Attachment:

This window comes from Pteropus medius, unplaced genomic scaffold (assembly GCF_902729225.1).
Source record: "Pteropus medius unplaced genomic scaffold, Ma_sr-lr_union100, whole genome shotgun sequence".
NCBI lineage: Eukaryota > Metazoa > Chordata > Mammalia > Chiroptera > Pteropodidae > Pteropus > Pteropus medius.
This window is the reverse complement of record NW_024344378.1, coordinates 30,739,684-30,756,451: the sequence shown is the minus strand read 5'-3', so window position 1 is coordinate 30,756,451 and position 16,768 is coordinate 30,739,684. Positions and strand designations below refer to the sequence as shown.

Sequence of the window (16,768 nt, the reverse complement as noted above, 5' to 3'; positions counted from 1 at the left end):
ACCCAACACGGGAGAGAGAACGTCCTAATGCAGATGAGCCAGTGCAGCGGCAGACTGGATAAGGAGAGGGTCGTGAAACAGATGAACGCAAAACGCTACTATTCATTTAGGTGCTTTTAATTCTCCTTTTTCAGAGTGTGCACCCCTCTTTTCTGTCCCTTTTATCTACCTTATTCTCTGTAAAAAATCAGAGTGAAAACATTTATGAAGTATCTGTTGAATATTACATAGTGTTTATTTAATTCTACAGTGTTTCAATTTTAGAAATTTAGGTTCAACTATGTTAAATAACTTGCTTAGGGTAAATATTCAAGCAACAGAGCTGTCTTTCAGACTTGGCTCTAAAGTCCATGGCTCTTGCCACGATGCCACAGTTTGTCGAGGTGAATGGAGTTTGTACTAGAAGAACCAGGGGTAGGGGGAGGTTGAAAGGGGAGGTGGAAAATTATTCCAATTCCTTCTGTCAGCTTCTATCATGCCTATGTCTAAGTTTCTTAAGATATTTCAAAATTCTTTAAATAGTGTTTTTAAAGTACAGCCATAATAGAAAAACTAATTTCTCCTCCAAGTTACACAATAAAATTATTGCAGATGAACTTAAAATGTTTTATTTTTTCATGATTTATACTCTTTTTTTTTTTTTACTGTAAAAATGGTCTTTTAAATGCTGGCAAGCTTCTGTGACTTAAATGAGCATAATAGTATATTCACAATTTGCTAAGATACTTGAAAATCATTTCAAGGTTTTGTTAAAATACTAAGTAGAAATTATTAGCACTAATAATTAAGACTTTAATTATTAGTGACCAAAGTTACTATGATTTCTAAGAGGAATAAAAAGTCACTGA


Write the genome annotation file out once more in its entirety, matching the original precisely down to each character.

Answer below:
This window comes from Pteropus medius, unplaced genomic scaffold (assembly GCF_902729225.1).
Source record: "Pteropus medius unplaced genomic scaffold, Ma_sr-lr_union100, whole genome shotgun sequence".
NCBI lineage: Eukaryota > Metazoa > Chordata > Mammalia > Chiroptera > Pteropodidae > Pteropus > Pteropus medius.
This window is the reverse complement of record NW_024344378.1, coordinates 30,739,684-30,756,451: the sequence shown is the minus strand read 5'-3', so window position 1 is coordinate 30,756,451 and position 16,768 is coordinate 30,739,684. Positions and strand designations below refer to the sequence as shown.

Sequence of the window (16,768 nt, the reverse complement as noted above, 5' to 3'; positions counted from 1 at the left end):
ACCCAACACGGGAGAGAGAACGTCCTAATGCAGATGAGCCAGTGCAGCGGCAGACTGGATAAGGAGAGGGTCGTGAAACAGATGAACGCAAAACGCTACTATTCATTTAGGTGCTTTTAATTCTCCTTTTTCAGAGTGTGCACCCCTCTTTTCTGTCCCTTTTATCTACCTTATTCTCTGTAAAAAATCAGAGTGAAAACATTTATGAAGTATCTGTTGAATATTACATAGTGTTTATTTAATTCTACAGTGTTTCAATTTTAGAAATTTAGGTTCAACTATGTTAAATAACTTGCTTAGGGTAAATATTCAAGCAACAGAGCTGTCTTTCAGACTTGGCTCTAAAGTCCATGGCTCTTGCCACGATGCCACAGTTTGTCGAGGTGAATGGAGTTTGTACTAGAAGAACCAGGGGTAGGGGGAGGTTGAAAGGGGAGGTGGAAAATTATTCCAATTCCTTCTGTCAGCTTCTATCATGCCTATGTCTAAGTTTCTTAAGATATTTCAAAATTCTTTAAATAGTGTTTTTAAAGTACAGCCATAATAGAAAAACTAATTTCTCCTCCAAGTTACACAATAAAATTATTGCAGATGAACTTAAAATGTTTTATTTTTTCATGATTTATACTCTTTTTTTTTTTTTACTGTAAAAATGGTCTTTTAAATGCTGGCAAGCTTCTGTGACTTAAATGAGCATAATAGTATATTCACAATTTGCTAAGATACTTGAAAATCATTTCAAGGTTTTGTTAAAATACTAAGTAGAAATTATTAGCACTAATAATTAAGACTTTAATTATTAGTGACCAAAGTTACTATGATTTCTAAGAGGAATAAAAAGTCACTGA